Brad Hunt broke into professional hockey four years ago with the Wolves. But when he left in 2013 after he signed a two-year contract with the Edmonton Oilers, the defenseman never considered his career would bring him back to where it started.
At the time, Hunt was focused solely on what his future held and on making an impact with his new team. But after three seasons bouncing between the NHL and the Oilers’ American Hockey League affiliate, Hunt once again found himself back with his old team.
The move came with a calming sense of familiarity.
“I feel like once you’re in a place, a little piece of you is always going to be there,” Hunt said.
Hunt has long been known as an offensive defenseman and hasn’t wasted any time in becoming a major contributor for the Wolves. In 13 games this season, Hunt has registered 14 points (four goals, 10 assists) and has emerged as the Wolves’ leading scorer as well as the AHL’s top-producing defenseman heading into Friday’s road game against the Iowa Wild.
At 5-foot-9, Hunt has used his speed to his advantage while understanding that because he’s a smaller defenseman, he isn’t as likely to provide the physical play others at his position often can.
His tenacity and work ethic have not only become a badge of honor for Hunt, but have allowed Wolves coach Craig Berube to use Hunt as an example of the kind of player he’s looking for on a nightly basis.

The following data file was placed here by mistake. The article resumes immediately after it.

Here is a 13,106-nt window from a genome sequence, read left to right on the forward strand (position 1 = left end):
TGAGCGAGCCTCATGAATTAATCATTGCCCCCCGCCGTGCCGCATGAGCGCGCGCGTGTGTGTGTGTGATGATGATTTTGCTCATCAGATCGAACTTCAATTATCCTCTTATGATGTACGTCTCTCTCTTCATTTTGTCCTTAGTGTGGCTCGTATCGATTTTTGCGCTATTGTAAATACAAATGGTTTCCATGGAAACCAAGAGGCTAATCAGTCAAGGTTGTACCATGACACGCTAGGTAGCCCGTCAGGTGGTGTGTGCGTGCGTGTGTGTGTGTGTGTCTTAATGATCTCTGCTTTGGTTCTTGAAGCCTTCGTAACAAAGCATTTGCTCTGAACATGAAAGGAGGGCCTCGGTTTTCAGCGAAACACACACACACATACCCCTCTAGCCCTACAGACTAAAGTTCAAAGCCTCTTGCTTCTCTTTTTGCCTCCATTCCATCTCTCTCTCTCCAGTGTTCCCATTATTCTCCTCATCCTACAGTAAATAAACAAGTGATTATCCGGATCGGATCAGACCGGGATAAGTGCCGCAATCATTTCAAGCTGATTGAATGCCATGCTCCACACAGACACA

“It’s (about) being smarter and trying to conserve more energy with the bigger bodies,” said Hunt, whose shot was clocked at 99.4 mph during an AHL All-Star Game skills challenge in 2013 but has since reached 101 mph. “But everybody is competitive, too, and so you never want to lose a battle. It feels good when you come out of a corner against a bigger guy and you’ve got the puck on your stick.
“It kind of shows the other guys on your team, ‘Hey – he’s a smaller guy – he can do it. Why can’t we all do it?’”
Since making his AHL debut in the 2011-12 season, Hunt has gotten three tastes of NHL life. He was called up by the Oilers in each of the past three seasons, including for an 11-game stretch two years ago.
Always being on the ready is part of AHL life and is part of what keeps Hunt motivated. But avoiding the temptation to put too much pressure on himself is one Hunt does his best to avoid, which allows the 28-year-old to take a more even-keeled approach to his game. With each call-up, Hunt takes note of how NHL players go about their business and tries to weave a piece of that into his own routine while enjoying every minute of his time, never knowing how long it will last.
“Even as a kid, you want to play in the NHL, so when you get a little bit of a taste of it, you always want to be there and always want to strive to get there,” Hunt said. “It’s not about being devastated when you get sent down to the (AHL), it’s just more fire to get yourself back to where you want to be.”
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